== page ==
How false claims of election fraud spread

Trump campaign has had a bad 72 hours in courts in their efforts to challenge the results by arguing that there was widespread fraud.

Since Friday, state and federal judges in Pennsylvania have rejected Trump’s challenges to small batches of ballots ranging from the hundreds to the low thousands; Biden leads Pennsylvania by more than 68,000 votes, according to Decision Desk HQ. Judges have also undermined some of the legal theories that underpin the campaign’s effort to stop Pennsylvania from officially declaring that President-elect Joe Biden won the state.

The morning after Election Day, Trump declared that he would take the election to the Supreme Court, invoking the image of another Bush v. Gore, when the justices halted a ballot recount in Florida that handed the 2000 election to former president George W. Bush. Two weeks later, the legal landscape does not look at all like 2000. Trump would have to find legal paths to flip multiple states that Biden won, and the only case pending before the Supreme Court involves the fate of the 10,000 absentee ballots that arrived in Pennsylvania after Election Day.

But Trump’s scorched-Earth efforts to discredit the entire election process resulted in some states adopting the practice of live-streaming the counting process to make it transparent. Other states had started the practice even earlier for previous elections. But live-streaming has had the paradoxical effect of increasing claims of fraud because of viewers misinterpreting routine legal actions of elections officials as fraudulent and then spreading these baseless accusations in the media.

At a vote-counting center in Montgomery county, Maryland, a man sat in a room with other election workers, wearing a grey hat and dark purple rubber gloves. He unfolded a ballot, looked around and leaned forward to mark it. The man appeared on a Yahoo Finance livestream of the center. The video went viral, one version ending up on YouTube, where the narrator said they found it on 4chan.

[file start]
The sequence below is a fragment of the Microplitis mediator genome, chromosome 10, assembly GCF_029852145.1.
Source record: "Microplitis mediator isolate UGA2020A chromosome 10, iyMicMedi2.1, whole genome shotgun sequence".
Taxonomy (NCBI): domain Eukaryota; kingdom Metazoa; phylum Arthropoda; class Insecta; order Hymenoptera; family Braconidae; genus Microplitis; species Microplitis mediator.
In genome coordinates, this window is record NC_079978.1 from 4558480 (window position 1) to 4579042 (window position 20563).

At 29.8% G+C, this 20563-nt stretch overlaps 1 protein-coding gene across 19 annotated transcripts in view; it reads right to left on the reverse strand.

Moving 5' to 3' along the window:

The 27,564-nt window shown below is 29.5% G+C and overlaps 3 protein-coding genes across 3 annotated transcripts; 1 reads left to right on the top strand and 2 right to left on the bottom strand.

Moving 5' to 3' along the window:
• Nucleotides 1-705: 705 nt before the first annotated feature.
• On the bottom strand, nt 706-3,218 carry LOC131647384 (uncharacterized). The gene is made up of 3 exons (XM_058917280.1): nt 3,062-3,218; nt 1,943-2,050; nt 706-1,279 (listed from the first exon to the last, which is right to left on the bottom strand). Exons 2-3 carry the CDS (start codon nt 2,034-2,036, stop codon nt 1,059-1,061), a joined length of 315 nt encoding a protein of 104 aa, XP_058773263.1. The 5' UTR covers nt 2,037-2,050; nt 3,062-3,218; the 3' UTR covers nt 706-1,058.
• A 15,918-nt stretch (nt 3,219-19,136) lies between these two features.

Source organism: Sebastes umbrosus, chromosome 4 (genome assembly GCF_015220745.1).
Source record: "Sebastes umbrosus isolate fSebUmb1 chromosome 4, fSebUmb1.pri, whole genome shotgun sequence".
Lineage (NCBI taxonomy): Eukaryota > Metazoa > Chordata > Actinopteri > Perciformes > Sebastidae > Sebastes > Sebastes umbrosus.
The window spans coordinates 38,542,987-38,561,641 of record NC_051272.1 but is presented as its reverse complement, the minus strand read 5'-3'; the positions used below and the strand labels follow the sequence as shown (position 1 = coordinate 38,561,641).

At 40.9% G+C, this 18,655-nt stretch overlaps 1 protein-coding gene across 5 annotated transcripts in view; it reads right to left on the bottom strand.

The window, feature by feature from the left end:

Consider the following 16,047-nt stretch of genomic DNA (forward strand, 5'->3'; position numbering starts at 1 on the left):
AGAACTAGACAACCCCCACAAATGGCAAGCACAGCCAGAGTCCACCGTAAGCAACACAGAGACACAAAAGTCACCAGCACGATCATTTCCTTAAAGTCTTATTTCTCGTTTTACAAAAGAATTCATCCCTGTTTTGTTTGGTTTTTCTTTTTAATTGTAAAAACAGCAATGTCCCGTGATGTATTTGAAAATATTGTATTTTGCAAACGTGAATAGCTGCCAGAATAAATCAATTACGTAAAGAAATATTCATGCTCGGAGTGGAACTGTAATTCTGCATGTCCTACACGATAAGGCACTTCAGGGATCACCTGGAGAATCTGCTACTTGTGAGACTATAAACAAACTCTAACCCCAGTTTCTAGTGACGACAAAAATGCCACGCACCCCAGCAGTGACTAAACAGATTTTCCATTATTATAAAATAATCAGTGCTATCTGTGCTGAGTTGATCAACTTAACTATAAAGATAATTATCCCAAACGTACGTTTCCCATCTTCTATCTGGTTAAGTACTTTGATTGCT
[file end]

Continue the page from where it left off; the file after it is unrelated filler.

“Do you notice that, folks?” said the narrator. “How he looks around to see if anyone is watching him – as if he’s about to commit a crime?”

The video spread across social media, viewers claiming the election worker was committing fraud. Then election officials launched an investigation and found the voter hadn’t used a dark enough pen to mark their ballot; the worker was darkening their selections – a routine practice.

In Delaware county, Pennsylvania, a video was taken from the live stream showing a woman filling in ballots. It went viral, proliferating further after Charlie Kirk, the founder of Turning Point, a rightwing student organization, showed it during his election live stream.

A spokesperson told USA Today the video had been misleadingly cropped; there were election observers at the end of the table and the worker was manually transcribing damaged ballots, a common and lawful practice.

John Oliver debunks some of the other bogus claims of election fraud

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